Most of the world probably didn’t get too excited about today’s Apple keynote event focused on education. Heck, most of the world probably didn’t even know Apple was hosting one.
But I was excited. Going into it, we knew they were focusing on education, that textbooks were probably coming to the iPad and that some love was finally going to be given to iTunes U. Then there was the pretty safe speculation that Apple was going to introduce a new app that would make it easier to create ebooks and upload them to the iBookstore.
All of those things happened. (For an overview of the announcements, watch the Apple In Education video.)
Textbooks and iBook
The first announcement was bringing textbooks to iBook.
Apple has partnered with publishers like McGraw-Hill, Houghton Mifflin Harcourt and Pearson Education to develop textbooks for the iPad. Several textbooks are ready to go today, and others are in development and should be available soon.
Having buy-in from textbook publishers like this doesn’t guarantee success, but it’s a safe bet that it will change the way schools approach textbooks.
Watching the keynote, it’s clear that these textbooks clearly change what a “textbook” is. With textbooks via iBooks, you get:
- 3D images
- Interactive images
- Interactive galleries
- Highlighting and Note-Taking
- Study cards
Plus, you keep them, making it easy to refer back to them in future classes. (That is outstanding!) Not to mention, you know longer need a rolling backpack to carry around your textbooks. You just need an iPad.
Apple is focusing on K-12 textbooks for now. Too, they have worked with other publishers to create interactive educational books focused on different topics, like DK and E.O. Wilson Biodiversity Foundation.
Of course, to get publisher buy-in, Apple has to make it easy to create these textbooks. Apple is known for offering extremely powerful yet easy-to-use developer apps to build software. And these tools are generally free. You just have to sign up for a developer account to use them, and then, of course, you have to know how to code.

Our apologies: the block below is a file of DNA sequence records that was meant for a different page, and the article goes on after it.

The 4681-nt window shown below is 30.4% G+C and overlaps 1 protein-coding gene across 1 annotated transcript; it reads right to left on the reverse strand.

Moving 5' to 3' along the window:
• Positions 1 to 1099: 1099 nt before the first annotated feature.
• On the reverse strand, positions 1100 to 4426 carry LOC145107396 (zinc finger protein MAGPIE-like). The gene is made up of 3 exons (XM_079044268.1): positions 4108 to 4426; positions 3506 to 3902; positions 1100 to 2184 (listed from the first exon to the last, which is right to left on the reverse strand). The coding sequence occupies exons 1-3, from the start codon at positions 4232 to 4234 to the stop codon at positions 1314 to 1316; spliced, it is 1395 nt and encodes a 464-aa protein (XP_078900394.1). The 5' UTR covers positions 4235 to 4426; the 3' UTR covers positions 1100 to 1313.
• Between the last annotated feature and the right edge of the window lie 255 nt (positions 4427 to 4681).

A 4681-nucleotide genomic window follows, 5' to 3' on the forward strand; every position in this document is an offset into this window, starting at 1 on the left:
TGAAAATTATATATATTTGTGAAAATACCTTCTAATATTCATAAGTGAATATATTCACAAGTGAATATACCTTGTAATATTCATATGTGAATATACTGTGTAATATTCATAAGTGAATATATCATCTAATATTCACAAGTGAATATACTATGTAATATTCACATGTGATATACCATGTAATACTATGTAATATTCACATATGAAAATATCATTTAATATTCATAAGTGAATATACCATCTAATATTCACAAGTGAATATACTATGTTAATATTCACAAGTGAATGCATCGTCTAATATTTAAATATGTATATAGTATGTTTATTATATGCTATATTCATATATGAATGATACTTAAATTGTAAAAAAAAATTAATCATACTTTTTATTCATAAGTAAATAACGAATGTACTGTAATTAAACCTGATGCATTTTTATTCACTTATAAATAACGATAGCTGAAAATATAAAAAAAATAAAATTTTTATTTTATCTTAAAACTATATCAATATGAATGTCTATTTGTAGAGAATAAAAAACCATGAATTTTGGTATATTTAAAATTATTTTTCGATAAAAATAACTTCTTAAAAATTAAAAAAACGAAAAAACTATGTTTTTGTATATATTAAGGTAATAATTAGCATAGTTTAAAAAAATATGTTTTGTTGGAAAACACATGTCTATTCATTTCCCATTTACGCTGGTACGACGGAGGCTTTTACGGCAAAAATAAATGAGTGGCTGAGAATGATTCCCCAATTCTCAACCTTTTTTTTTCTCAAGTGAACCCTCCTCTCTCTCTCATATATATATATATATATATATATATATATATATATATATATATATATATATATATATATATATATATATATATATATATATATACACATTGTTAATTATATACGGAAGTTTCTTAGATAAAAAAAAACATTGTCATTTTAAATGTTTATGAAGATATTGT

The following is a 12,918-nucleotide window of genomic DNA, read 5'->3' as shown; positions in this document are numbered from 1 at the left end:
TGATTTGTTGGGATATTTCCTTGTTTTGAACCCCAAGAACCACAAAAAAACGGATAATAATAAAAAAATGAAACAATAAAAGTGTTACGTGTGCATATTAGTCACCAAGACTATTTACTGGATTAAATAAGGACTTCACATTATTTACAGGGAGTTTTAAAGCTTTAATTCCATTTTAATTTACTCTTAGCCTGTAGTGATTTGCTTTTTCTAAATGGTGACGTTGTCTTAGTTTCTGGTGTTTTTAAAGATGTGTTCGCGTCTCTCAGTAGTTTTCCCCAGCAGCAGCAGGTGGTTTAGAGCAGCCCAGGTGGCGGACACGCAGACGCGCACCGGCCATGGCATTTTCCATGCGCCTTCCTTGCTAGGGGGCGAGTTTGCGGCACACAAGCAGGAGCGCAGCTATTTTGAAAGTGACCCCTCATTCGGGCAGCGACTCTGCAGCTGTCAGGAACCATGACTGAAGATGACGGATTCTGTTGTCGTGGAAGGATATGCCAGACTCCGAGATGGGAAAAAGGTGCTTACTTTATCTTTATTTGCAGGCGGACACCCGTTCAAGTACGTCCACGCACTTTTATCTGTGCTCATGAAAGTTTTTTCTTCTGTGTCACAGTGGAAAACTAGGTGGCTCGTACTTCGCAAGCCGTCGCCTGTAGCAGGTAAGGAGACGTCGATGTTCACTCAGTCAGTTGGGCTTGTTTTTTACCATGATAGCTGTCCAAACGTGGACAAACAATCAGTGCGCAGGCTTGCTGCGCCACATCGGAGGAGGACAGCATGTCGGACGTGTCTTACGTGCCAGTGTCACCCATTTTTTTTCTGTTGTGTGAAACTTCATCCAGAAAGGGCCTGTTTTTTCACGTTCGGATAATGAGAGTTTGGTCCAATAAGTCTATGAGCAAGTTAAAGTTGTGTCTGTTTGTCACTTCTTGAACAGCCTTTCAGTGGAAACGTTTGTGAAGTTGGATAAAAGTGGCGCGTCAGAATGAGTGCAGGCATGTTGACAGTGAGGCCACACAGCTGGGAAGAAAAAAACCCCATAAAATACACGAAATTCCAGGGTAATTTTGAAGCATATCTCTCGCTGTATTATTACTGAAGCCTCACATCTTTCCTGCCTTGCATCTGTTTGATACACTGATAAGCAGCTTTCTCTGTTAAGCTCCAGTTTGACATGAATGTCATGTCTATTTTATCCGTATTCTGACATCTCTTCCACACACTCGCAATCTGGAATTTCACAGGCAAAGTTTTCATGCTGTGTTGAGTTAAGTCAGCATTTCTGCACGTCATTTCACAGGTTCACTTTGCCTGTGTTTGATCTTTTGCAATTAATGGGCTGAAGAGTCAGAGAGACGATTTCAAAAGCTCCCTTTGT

But with iBooks Author, it’s like creating a Keynote or Pages document. It gives virtually anyone the ability to create their own interactive iBooks.
These are not only meant for textbooks, either, which is exciting. Let’s say you write a book and use a print-on-demand service to sell it via Amazon and other online retailers. Now, to make sure you are reaching as wide of an audience as possible, you want to convert that into an ebook.
First, of course, for the Kindle. Amazon uses a proprietary format, so you pay $75 for the conversion and you are up and running.
For Apple — and just about every other ebook reader — you use the ePub format. Now this can be done with Adobe products, but it’s far from easy and they rarely look nice. So, you pay another $75 for another conversion type.
Enter iBooks Author. Now you can create ebooks that are well designed and easier to read — not to mention interactive, if you like. Pluse, iBooks Author will help you publish into the iBookstore, though I bet it’s not as easy as clicking a button and uploading the book.
Best of all, iBooks Author is free. Get iBooks Author for your Mac via the App Store.
Now I’m going to show my geekiness a bit. When I heard that iTunes U might get an overhaul, I got all excited. Until today, iTunes U was a section in the iTunes Store that offered a variety of college lecture series. They included some top-notch colleges, including several Ivy League institutions.